Five of America’s leading private foundations have pledged to increase their charitable giving by a total of $1.7 billion in order to help address the economic problems stemming from multiple crises engulfing the nation, including the coronavirus pandemic and the social unrest following the recent police killings of George Floyd and other African American citizens.
The Andrew W. Mellon Foundation, the Doris Duke Charitable Foundation, the Ford Foundation, the W. K. Kellogg Foundation and the John D. & Catherine T. MacArthur Foundation have all agreed to boost their giving over the next couple of years, made possible in part by their willingness to borrow money – through issuing bonds – to fund the increased grant-making.
Higher education stands to benefit considerably from the new grants, which will be dedicated to the foundations’ various missions, including racial equity and social justice, arts and culture, higher education, human services, climate solutions, and other services and support for communities hit hardest by the impact of Covid-19.
According to the New York Times, the plan, initiated by Ford, will see some of the foundations go into debt so they can increase their spending without eroding the corpus of their endowments.
Most foundations limit their annual spending to 5% of their endowment’s worth, which is the minimum that federal law requires for them to be tax-exempt. While they have issued bonds in the past to finance projects like building new headquarters, it is virtually unprecedented for them to borrow money in order to increase their grant distributions.
Ford will borrow $1 billion, which it will then promptly distribute to grantees, almost doubling the $520 million it gave out in 2019. Announcing the initiative, Darren Walker, president of the Ford Foundation, said:
“The Ford Foundation recognizes that this once-in-a-century crisis—and the overwhelming need to emerge from it with a more just and equitable society—requires a once-in-a-century response…
Given these intersecting, cascading crises, Ford’s Trustees and I have concluded that we cannot and will not merely pay out what we would in a normal year. We cannot and will not allow this economic crisis to decrease our grantmaking next year or going forward. We cannot do the minimum when faced with maximum threat…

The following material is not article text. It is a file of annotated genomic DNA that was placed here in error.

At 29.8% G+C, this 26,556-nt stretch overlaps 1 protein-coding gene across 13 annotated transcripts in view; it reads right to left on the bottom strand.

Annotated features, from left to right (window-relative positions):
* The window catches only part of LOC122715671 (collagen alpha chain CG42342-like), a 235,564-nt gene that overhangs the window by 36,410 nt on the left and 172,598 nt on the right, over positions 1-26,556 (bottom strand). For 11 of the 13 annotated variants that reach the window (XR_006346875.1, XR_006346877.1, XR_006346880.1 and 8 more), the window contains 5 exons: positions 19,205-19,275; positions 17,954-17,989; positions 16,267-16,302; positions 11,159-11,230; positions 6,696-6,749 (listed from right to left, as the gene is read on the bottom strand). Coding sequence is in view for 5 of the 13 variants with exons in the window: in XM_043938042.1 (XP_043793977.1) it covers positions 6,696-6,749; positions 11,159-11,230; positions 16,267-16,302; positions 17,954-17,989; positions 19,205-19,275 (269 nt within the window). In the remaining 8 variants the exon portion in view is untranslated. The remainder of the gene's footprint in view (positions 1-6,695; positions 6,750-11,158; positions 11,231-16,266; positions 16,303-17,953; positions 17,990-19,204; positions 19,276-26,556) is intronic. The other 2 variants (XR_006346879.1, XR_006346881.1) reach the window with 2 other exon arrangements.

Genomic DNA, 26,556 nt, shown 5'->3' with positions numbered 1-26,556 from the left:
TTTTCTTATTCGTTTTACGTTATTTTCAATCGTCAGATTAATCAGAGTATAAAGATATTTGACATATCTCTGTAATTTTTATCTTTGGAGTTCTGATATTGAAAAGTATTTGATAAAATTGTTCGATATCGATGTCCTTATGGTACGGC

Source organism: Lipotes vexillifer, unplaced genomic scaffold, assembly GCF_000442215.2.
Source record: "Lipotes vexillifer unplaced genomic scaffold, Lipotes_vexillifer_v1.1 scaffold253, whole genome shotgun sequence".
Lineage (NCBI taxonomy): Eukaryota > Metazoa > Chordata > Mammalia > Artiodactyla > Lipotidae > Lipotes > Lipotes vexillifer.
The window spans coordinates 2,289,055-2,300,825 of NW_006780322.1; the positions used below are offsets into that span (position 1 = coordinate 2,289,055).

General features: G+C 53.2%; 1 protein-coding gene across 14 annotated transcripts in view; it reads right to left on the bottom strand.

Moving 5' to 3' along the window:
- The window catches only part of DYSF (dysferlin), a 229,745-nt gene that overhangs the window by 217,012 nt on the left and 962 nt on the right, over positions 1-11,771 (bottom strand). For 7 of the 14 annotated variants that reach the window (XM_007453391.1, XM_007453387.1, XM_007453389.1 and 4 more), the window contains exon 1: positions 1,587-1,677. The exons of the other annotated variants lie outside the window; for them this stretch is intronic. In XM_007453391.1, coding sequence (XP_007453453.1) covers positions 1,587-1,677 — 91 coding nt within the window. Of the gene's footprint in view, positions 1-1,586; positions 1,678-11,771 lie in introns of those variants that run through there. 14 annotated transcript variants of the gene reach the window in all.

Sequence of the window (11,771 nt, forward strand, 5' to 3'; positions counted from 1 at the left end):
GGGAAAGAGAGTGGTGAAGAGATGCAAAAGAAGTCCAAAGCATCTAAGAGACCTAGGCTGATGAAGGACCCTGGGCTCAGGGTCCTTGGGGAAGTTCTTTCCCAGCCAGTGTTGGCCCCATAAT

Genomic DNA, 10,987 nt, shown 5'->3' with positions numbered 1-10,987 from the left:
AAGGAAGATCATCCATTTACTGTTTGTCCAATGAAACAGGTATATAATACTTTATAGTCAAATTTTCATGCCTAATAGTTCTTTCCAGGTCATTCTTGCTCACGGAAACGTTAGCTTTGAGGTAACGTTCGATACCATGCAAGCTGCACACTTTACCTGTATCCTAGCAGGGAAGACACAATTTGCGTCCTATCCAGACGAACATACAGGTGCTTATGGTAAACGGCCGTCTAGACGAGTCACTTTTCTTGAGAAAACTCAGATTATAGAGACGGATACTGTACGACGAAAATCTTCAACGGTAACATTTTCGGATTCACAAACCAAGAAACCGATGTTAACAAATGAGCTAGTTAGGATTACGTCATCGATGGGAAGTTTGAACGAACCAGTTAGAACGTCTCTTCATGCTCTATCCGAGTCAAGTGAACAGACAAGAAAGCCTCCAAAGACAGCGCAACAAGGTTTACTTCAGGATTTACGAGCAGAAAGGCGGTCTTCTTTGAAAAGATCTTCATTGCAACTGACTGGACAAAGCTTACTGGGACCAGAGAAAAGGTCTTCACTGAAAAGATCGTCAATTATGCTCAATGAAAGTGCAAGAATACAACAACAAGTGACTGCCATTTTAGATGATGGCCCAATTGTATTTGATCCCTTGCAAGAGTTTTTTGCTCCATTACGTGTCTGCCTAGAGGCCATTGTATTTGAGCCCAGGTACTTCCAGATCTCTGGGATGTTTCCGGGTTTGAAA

And so, today we’re announcing that, for the first time in Ford’s history, the Board of Trustees has authorized up to $1 billion—financed through the sale of bonds—to help stabilize and strengthen the nonprofit sector…
With this new source of funding, the foundation will make strategic investments in the individuals and organizations that are not just fighting against inequality and injustice but preparing to lead us through a post-coronavirus recovery.”
John D. & Catherine T. MacArthur Foundation
In its announcement, MacArthur indicated that it decided to issue a debt offering in order to increase its annual payment by $125 million over the next three years. MacArthur will issue a taxable bond, underwritten by Morgan Stanley.
“This is unprecedented for us, but these are unprecedented times,” said John Palfrey, president of the MacArthur Foundation, which will start with a $125 million bond offering and then assess whether more is needed.
W. K. Kellog Foundation
The W.K. Kellogg Foundation announced it would increase its payout to nonprofit organizations by $300 million over the next two years. It indicated it was still exploring options for how to generate the additional funds.
“This is a time for leadership and action,” said La June Montgomery Tabron, president and CEO. “We are acting now because of the scale of the crisis facing communities and the nonprofit sector. We can see the effect. We know the level of disruption. As communities combat the pandemic and racial inequities are exposed in social systems, we need to adapt and respond at the same pace our grantees and partners are.
Andrew W. Mellon Foundation
The Mellon Foundation announced that it will dedicate an additional $200 million in grantmaking – on top of its $300 million originally planned for 2020 – for emergency support to non-profits in higher education, the arts, and humanities, helping shore up struggling institutions during the global pandemic.
“We cannot allow the crises of today to sideline the unfinished work needed to move us toward a more robustly engaged, diverse, and culturally inclusive country tomorrow,” said Elizabeth Alexander, President of The Andrew W. Mellon Foundation. “We have a responsibility to ensure ever broader access to the transformative power of higher education to drive our understanding of a complex world, and to make sure we fortify the movement in the arts and humanities toward a more complete reflection and diverse examination of the American cultural fabric.
Doris Duke Charitable Foundation
Duke has authorized $100 million in bonds to fund its grants increase. Ed Henry, President and CEO of the Doris Duke Charitable Foundation said, “Amidst this global crisis, we have the opportunity and obligation to intensify our commitment to addressing inequities to ensure a future that improves on the past. The nonprofit sector is essential to building a just and thriving society, and in this moment, their work is more critical than ever. Working with foundations across the country, we will drive forward with a reinforced dedication to our missions and step up our support to vitally important human services, public health, research, environmental, and arts and cultural organizations.”
According to reporting in the New York Times, several other leading foundations were invited to join the initiative but declined to increase their annual spending. How the nation – and history – will view their decision remains to be seen.